Antares 120 was about as tall as the first stage, also this one was in the water, if it was as powerful it would've blown the barge away a bit. doesn't really matter though

Meh It's still a joke

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I'm still tooling around with the BAK-9900 Seraph and variants.

I made two full trials yesterday with a different rotor power solution -- four powered rotors instead of six contra-rotating, freewheeled pairs --, a heavier orbiter, and more fuel on the lifter. I'm going to have to try again with the contra-rotators because something counterintuitive happened: I got the one with more power but less rotor up to 30k pretty easily, with a much lower blade pitch than the classic freewheel-powered one. However it climbed much more slowly through the thicker air. Basically, optimal climb was < 10 m/s at a pitch of around 5 degrees (rather than 7), and when I dropped it to around 2 degrees at high altitude it maintained a climb of about 5 m/s up to 30 km and beyond. After that, the increasingly fast rotors summoned the Rotor Kraken and the craft started accelerating its climb in a most worrying fashion, so I stopped it and flew to orbit. 

It was considerably more difficult than with the original however. It clearly struggles with my 6-ton orbiter where a 3-ton one went up easily. But clearly there is room for scaling up the payload, a 2-kerbal craft would certainly be possible.

I'm now focusing on the orbiter module, which I slapped together rather hastily. The main issue with the current version is re-entry, getting it through the thermal shock without burning retrograde is iffier than I would like. I also thought it might be possible to make it more efficient. I tried a whole bunch of different designs including one rather wonderful one where a kerbal was sitting exposed on a row of Oscar-Bs and a wing; unfortunately kerbals are really draggy so the aerodynamics did not work because it was delightfully stupid. Ultimately I did end up with a design that should be slipperier going up, draggier coming down, has less dry mass, a better TWR, and more dV -- so, better in all ways that matter. The only downside is a tiny bit of thrust torque which I wasn't able to completely eliminate, still there's not so much of it that it's seriously bothersome. 

So today's program will be sending that up with the original BAK-9900, with the freewheeling rotors, and I will see if I can get it to climb higher by considerably decreasing the pitch near the ceiling.

This project is slow because it takes about an hour real-time to get to orbit, and almost as long to get back to the surface.

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Posted (edited)

Today I'm sploring some Mun craters ^_^

Still a lot of fuel in the sky crane! ...it just become my permanent roof racks XD

rhedxreg.png

Edited by Dale Christopher

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Posted (edited)

All right, I made the experiment. Interesting stuff. I believe I now have a genuinely usable recoverable Eve launch system, even if operating it will take a lot of infrastructure and effort. I still have to prove the final design in a full experiment, but I'm pretty confident it will work -- I had to tweak my orbiter's aerodynamics in a separate partial experiment because the one I used in the full one failed to re-enter safely; however I'm fairly certain that didn't affect any other parts of the mission. In particular it didn't add or remove any parts so mass is unchanged.

Discoveries:

(1) More motors + fewer rotors -> higher ceiling but slower ascent. 

The BAK-9901X with four powered motors each running a single pair of two-blade rotors will crack 30 km on Eve, and will then summon the Rotor Kraken. The BAK-9900 with three powered rotors on freewheels running two pairs of two-blade rotors each has a practical ceiling of ca 27 km, but it will get there a lot faster, and consume significantly less fuel in the fuel cells to do so. On balance I prefer that solution. With the new orbiter she has enough dV and TWR to easily get an Ap over 70 km in a nice low arc, giving me plenty of time to send the orbiter to orbit.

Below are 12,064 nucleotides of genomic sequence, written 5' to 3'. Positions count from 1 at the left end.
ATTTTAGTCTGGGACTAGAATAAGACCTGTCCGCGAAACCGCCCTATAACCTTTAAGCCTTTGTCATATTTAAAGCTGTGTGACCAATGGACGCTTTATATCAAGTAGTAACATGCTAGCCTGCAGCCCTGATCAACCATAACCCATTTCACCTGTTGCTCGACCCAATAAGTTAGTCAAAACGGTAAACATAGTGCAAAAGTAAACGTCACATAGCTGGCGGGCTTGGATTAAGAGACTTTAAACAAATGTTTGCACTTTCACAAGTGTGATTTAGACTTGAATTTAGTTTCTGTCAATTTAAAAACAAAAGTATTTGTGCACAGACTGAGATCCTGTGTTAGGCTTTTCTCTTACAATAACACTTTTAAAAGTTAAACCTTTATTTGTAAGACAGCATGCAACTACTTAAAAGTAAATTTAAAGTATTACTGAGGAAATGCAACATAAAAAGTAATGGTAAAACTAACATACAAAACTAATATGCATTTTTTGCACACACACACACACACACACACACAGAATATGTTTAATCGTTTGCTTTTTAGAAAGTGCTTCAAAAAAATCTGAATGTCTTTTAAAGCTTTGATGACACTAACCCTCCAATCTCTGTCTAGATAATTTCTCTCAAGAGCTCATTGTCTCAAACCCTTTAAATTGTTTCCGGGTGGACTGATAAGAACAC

(2) I now have a rather neat-looking orbiter/return module which can reliably re-enter the Eve atmosphere. Burn down to 90 km Ap, set Pe to 24 km, and hold a tail-first attitude of about 60-70 degrees from surface, and it will stay within its thermal limits... barely. Because it has wings it's also somewhat controllable in the final part of the descent -- you can fly it like a glider where you want. However the CoM and CoL are perfectly aligned so expect it to handle like a maple leaf. The orbiter also has somewhat excessive dV -- it was reading 298 m/s after my somewhat sloppy insertion (sloppy because I needed to hurry to get back to the lifter). I haven't been able to build a better-tuned orbiter that still has the aerodynamics to survive re-entry so I think I'll leave it as it is. There's not much point not carrying the fuel as the craft has sufficient TWR also.

(3) The BAK-9900 lifter has no need of parachutes when returning. It's quite easy to bring down safely on autorotation only. So I'm going to ditch them. Instead I'm going to see if I can add some KAL-1000s for preset blade positions, now that I've discovered the optimal ones for both ascent, descent, and touchdown.

(4) The hardest part of the trip is lift-off, and it's especially hard if the craft is leaning more than just a little. You have to finesse torque and blade pitch to keep the blades from buckling, you have to lift off fairly briskly to stop the landing legs from dragging and tipping the craft over, and there is a risk of getting into an unrecoverable pendulum motion. I'm not quite sure what to do about this, but I am thinking about it. The main problem is that running a full up-and-down trip is so time-consuming that iteration is difficult -- and if I fix the behaviour on lift-off, I risk screwing it up on orbit or ascent.

A few pictures from the latest experiment, craft will be re-published when ready:

dAxxJhM.png

VZOkPdI.png

3r7CAq0.png

Edit: All right, I did the final experiment. The (simulated) mission was 100% successful, and required no quickloading. I've updated the craft on KerbalX

The pictures are very similar to the above so here's just two from the bit that failed the previous time:

tfxkt5B.png

GdlHvid.png

Man oh man what a project this was. I think I'm done tinkering with it. Maybe I'll eventually make the infrastructure for it -- it needs a service craft to refuel it from an ISRU, with a crane that can pick up and lift the orbiter back where it belongs. That ought to be fun and not so time-consuming.

By the way, if you fly it carefully, that little orbiter is an SSTO in its own right... on Kerbin.

Edited by Brikoleur